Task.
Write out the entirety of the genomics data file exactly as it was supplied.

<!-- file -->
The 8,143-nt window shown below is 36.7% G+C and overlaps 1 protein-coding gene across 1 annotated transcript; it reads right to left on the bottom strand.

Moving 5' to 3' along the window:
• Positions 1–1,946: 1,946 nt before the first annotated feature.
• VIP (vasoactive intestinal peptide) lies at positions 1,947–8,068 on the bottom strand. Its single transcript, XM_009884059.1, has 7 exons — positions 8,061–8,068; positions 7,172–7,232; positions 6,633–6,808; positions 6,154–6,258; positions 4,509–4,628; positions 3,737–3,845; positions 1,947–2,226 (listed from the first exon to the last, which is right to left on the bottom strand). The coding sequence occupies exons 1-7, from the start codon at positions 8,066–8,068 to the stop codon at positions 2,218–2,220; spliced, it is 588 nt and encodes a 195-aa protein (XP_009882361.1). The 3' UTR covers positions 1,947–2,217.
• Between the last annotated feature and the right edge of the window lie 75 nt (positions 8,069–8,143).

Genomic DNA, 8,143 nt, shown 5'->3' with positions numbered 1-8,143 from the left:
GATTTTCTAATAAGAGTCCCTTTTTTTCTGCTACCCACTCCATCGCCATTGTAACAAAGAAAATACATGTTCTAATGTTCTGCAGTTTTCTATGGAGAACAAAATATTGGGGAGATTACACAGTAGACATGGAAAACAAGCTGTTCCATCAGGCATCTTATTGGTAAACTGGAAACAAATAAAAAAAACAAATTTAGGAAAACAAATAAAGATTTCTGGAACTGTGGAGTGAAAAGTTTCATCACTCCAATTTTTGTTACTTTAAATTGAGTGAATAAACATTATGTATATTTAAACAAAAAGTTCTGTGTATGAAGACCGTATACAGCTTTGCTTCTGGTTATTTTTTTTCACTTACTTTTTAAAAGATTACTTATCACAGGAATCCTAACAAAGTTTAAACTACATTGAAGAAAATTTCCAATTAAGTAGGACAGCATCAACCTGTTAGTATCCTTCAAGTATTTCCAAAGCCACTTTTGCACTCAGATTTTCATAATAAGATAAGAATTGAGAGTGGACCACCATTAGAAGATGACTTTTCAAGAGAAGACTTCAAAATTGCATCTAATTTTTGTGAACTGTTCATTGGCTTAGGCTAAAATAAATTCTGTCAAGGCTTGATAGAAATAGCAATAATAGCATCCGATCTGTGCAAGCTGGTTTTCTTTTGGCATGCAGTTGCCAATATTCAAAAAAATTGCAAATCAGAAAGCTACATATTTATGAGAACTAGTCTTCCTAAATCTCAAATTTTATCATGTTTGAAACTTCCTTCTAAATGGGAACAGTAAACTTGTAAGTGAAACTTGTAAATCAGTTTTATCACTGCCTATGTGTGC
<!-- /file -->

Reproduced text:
The 8,143-nt window shown below is 36.7% G+C and overlaps 1 protein-coding gene across 1 annotated transcript; it reads right to left on the bottom strand.

Moving 5' to 3' along the window:
• Positions 1–1,946: 1,946 nt before the first annotated feature.
• VIP (vasoactive intestinal peptide) lies at positions 1,947–8,068 on the bottom strand. Its single transcript, XM_009884059.1, has 7 exons — positions 8,061–8,068; positions 7,172–7,232; positions 6,633–6,808; positions 6,154–6,258; positions 4,509–4,628; positions 3,737–3,845; positions 1,947–2,226 (listed from the first exon to the last, which is right to left on the bottom strand). The coding sequence occupies exons 1-7, from the start codon at positions 8,066–8,068 to the stop codon at positions 2,218–2,220; spliced, it is 588 nt and encodes a 195-aa protein (XP_009882361.1). The 3' UTR covers positions 1,947–2,217.
• Between the last annotated feature and the right edge of the window lie 75 nt (positions 8,069–8,143).

Genomic DNA, 8,143 nt, shown 5'->3' with positions numbered 1-8,143 from the left:
GATTTTCTAATAAGAGTCCCTTTTTTTCTGCTACCCACTCCATCGCCATTGTAACAAAGAAAATACATGTTCTAATGTTCTGCAGTTTTCTATGGAGAACAAAATATTGGGGAGATTACACAGTAGACATGGAAAACAAGCTGTTCCATCAGGCATCTTATTGGTAAACTGGAAACAAATAAAAAAAACAAATTTAGGAAAACAAATAAAGATTTCTGGAACTGTGGAGTGAAAAGTTTCATCACTCCAATTTTTGTTACTTTAAATTGAGTGAATAAACATTATGTATATTTAAACAAAAAGTTCTGTGTATGAAGACCGTATACAGCTTTGCTTCTGGTTATTTTTTTTCACTTACTTTTTAAAAGATTACTTATCACAGGAATCCTAACAAAGTTTAAACTACATTGAAGAAAATTTCCAATTAAGTAGGACAGCATCAACCTGTTAGTATCCTTCAAGTATTTCCAAAGCCACTTTTGCACTCAGATTTTCATAATAAGATAAGAATTGAGAGTGGACCACCATTAGAAGATGACTTTTCAAGAGAAGACTTCAAAATTGCATCTAATTTTTGTGAACTGTTCATTGGCTTAGGCTAAAATAAATTCTGTCAAGGCTTGATAGAAATAGCAATAATAGCATCCGATCTGTGCAAGCTGGTTTTCTTTTGGCATGCAGTTGCCAATATTCAAAAAAATTGCAAATCAGAAAGCTACATATTTATGAGAACTAGTCTTCCTAAATCTCAAATTTTATCATGTTTGAAACTTCCTTCTAAATGGGAACAGTAAACTTGTAAGTGAAACTTGTAAATCAGTTTTATCACTGCCTATGTGTGC